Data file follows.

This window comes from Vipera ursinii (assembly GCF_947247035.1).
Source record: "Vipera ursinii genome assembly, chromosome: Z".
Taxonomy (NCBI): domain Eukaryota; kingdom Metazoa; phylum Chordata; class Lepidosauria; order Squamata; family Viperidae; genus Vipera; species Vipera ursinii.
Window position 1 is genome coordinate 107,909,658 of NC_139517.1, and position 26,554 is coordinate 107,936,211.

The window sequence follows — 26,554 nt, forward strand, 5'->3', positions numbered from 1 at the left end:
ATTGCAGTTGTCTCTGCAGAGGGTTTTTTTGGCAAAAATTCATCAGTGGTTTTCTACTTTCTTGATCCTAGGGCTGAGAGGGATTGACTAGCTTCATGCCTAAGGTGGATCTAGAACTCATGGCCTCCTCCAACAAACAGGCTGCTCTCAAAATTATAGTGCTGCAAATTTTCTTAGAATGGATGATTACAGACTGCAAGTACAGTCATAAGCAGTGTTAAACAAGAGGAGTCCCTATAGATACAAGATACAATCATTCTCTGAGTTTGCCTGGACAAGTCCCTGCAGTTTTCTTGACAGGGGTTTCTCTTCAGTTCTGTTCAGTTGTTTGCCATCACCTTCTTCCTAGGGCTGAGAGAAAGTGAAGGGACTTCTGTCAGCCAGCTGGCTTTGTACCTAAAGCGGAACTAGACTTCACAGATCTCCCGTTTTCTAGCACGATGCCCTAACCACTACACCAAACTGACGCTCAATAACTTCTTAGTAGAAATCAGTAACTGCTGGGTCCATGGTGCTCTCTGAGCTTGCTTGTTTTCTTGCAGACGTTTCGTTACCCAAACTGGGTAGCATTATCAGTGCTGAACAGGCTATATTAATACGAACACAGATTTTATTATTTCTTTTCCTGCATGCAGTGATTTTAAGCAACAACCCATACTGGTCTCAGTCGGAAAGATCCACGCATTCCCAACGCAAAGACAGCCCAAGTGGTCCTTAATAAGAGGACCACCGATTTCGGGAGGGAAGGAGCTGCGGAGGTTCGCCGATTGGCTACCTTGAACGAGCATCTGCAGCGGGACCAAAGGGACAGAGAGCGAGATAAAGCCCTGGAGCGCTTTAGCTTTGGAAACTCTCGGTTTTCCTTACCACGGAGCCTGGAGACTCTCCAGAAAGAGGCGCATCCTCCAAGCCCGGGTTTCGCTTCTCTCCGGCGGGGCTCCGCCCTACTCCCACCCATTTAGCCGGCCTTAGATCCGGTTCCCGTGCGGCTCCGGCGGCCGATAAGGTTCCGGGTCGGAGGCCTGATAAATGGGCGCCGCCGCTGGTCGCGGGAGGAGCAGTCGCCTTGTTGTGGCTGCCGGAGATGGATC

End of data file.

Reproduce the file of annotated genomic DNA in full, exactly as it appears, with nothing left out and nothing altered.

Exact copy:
This window comes from Vipera ursinii (assembly GCF_947247035.1).
Source record: "Vipera ursinii genome assembly, chromosome: Z".
Taxonomy (NCBI): domain Eukaryota; kingdom Metazoa; phylum Chordata; class Lepidosauria; order Squamata; family Viperidae; genus Vipera; species Vipera ursinii.
Window position 1 is genome coordinate 107,909,658 of NC_139517.1, and position 26,554 is coordinate 107,936,211.

The window sequence follows — 26,554 nt, forward strand, 5'->3', positions numbered from 1 at the left end:
ATTGCAGTTGTCTCTGCAGAGGGTTTTTTTGGCAAAAATTCATCAGTGGTTTTCTACTTTCTTGATCCTAGGGCTGAGAGGGATTGACTAGCTTCATGCCTAAGGTGGATCTAGAACTCATGGCCTCCTCCAACAAACAGGCTGCTCTCAAAATTATAGTGCTGCAAATTTTCTTAGAATGGATGATTACAGACTGCAAGTACAGTCATAAGCAGTGTTAAACAAGAGGAGTCCCTATAGATACAAGATACAATCATTCTCTGAGTTTGCCTGGACAAGTCCCTGCAGTTTTCTTGACAGGGGTTTCTCTTCAGTTCTGTTCAGTTGTTTGCCATCACCTTCTTCCTAGGGCTGAGAGAAAGTGAAGGGACTTCTGTCAGCCAGCTGGCTTTGTACCTAAAGCGGAACTAGACTTCACAGATCTCCCGTTTTCTAGCACGATGCCCTAACCACTACACCAAACTGACGCTCAATAACTTCTTAGTAGAAATCAGTAACTGCTGGGTCCATGGTGCTCTCTGAGCTTGCTTGTTTTCTTGCAGACGTTTCGTTACCCAAACTGGGTAGCATTATCAGTGCTGAACAGGCTATATTAATACGAACACAGATTTTATTATTTCTTTTCCTGCATGCAGTGATTTTAAGCAACAACCCATACTGGTCTCAGTCGGAAAGATCCACGCATTCCCAACGCAAAGACAGCCCAAGTGGTCCTTAATAAGAGGACCACCGATTTCGGGAGGGAAGGAGCTGCGGAGGTTCGCCGATTGGCTACCTTGAACGAGCATCTGCAGCGGGACCAAAGGGACAGAGAGCGAGATAAAGCCCTGGAGCGCTTTAGCTTTGGAAACTCTCGGTTTTCCTTACCACGGAGCCTGGAGACTCTCCAGAAAGAGGCGCATCCTCCAAGCCCGGGTTTCGCTTCTCTCCGGCGGGGCTCCGCCCTACTCCCACCCATTTAGCCGGCCTTAGATCCGGTTCCCGTGCGGCTCCGGCGGCCGATAAGGTTCCGGGTCGGAGGCCTGATAAATGGGCGCCGCCGCTGGTCGCGGGAGGAGCAGTCGCCTTGTTGTGGCTGCCGGAGATGGATC